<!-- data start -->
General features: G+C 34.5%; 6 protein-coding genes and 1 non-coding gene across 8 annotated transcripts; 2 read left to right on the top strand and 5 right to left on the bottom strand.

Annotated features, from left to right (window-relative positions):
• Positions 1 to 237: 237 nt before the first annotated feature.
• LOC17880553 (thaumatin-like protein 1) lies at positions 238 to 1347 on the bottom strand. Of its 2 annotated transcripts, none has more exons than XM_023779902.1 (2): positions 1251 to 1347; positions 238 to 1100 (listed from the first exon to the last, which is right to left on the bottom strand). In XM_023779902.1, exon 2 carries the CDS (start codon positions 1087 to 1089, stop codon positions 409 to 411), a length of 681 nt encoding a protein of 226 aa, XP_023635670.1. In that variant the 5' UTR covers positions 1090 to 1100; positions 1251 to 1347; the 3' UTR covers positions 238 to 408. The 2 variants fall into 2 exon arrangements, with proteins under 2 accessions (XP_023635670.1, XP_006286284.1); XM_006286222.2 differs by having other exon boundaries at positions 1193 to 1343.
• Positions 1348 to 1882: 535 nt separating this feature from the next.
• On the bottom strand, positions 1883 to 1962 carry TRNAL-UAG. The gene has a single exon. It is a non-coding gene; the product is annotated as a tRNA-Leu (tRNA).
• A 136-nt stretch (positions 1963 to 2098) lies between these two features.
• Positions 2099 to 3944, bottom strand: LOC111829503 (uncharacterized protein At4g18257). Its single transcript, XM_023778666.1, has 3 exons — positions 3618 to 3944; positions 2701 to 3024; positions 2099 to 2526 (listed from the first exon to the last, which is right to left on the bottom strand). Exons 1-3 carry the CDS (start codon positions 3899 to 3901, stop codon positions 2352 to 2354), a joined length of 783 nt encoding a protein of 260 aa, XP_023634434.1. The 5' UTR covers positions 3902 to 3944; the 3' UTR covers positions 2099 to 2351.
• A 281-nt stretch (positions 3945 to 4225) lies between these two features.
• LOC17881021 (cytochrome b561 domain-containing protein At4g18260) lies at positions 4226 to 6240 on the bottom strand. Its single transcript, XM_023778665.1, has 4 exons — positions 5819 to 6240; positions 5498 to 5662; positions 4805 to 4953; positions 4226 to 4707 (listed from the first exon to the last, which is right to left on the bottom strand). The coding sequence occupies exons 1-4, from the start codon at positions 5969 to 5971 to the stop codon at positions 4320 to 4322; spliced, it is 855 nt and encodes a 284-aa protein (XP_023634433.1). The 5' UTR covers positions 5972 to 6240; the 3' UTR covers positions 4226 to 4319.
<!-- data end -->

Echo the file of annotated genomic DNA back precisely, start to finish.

General features: G+C 34.5%; 6 protein-coding genes and 1 non-coding gene across 8 annotated transcripts; 2 read left to right on the top strand and 5 right to left on the bottom strand.

Annotated features, from left to right (window-relative positions):
• Positions 1 to 237: 237 nt before the first annotated feature.
• LOC17880553 (thaumatin-like protein 1) lies at positions 238 to 1347 on the bottom strand. Of its 2 annotated transcripts, none has more exons than XM_023779902.1 (2): positions 1251 to 1347; positions 238 to 1100 (listed from the first exon to the last, which is right to left on the bottom strand). In XM_023779902.1, exon 2 carries the CDS (start codon positions 1087 to 1089, stop codon positions 409 to 411), a length of 681 nt encoding a protein of 226 aa, XP_023635670.1. In that variant the 5' UTR covers positions 1090 to 1100; positions 1251 to 1347; the 3' UTR covers positions 238 to 408. The 2 variants fall into 2 exon arrangements, with proteins under 2 accessions (XP_023635670.1, XP_006286284.1); XM_006286222.2 differs by having other exon boundaries at positions 1193 to 1343.
• Positions 1348 to 1882: 535 nt separating this feature from the next.
• On the bottom strand, positions 1883 to 1962 carry TRNAL-UAG. The gene has a single exon. It is a non-coding gene; the product is annotated as a tRNA-Leu (tRNA).
• A 136-nt stretch (positions 1963 to 2098) lies between these two features.
• Positions 2099 to 3944, bottom strand: LOC111829503 (uncharacterized protein At4g18257). Its single transcript, XM_023778666.1, has 3 exons — positions 3618 to 3944; positions 2701 to 3024; positions 2099 to 2526 (listed from the first exon to the last, which is right to left on the bottom strand). Exons 1-3 carry the CDS (start codon positions 3899 to 3901, stop codon positions 2352 to 2354), a joined length of 783 nt encoding a protein of 260 aa, XP_023634434.1. The 5' UTR covers positions 3902 to 3944; the 3' UTR covers positions 2099 to 2351.
• A 281-nt stretch (positions 3945 to 4225) lies between these two features.
• LOC17881021 (cytochrome b561 domain-containing protein At4g18260) lies at positions 4226 to 6240 on the bottom strand. Its single transcript, XM_023778665.1, has 4 exons — positions 5819 to 6240; positions 5498 to 5662; positions 4805 to 4953; positions 4226 to 4707 (listed from the first exon to the last, which is right to left on the bottom strand). The coding sequence occupies exons 1-4, from the start codon at positions 5969 to 5971 to the stop codon at positions 4320 to 4322; spliced, it is 855 nt and encodes a 284-aa protein (XP_023634433.1). The 5' UTR covers positions 5972 to 6240; the 3' UTR covers positions 4226 to 4319.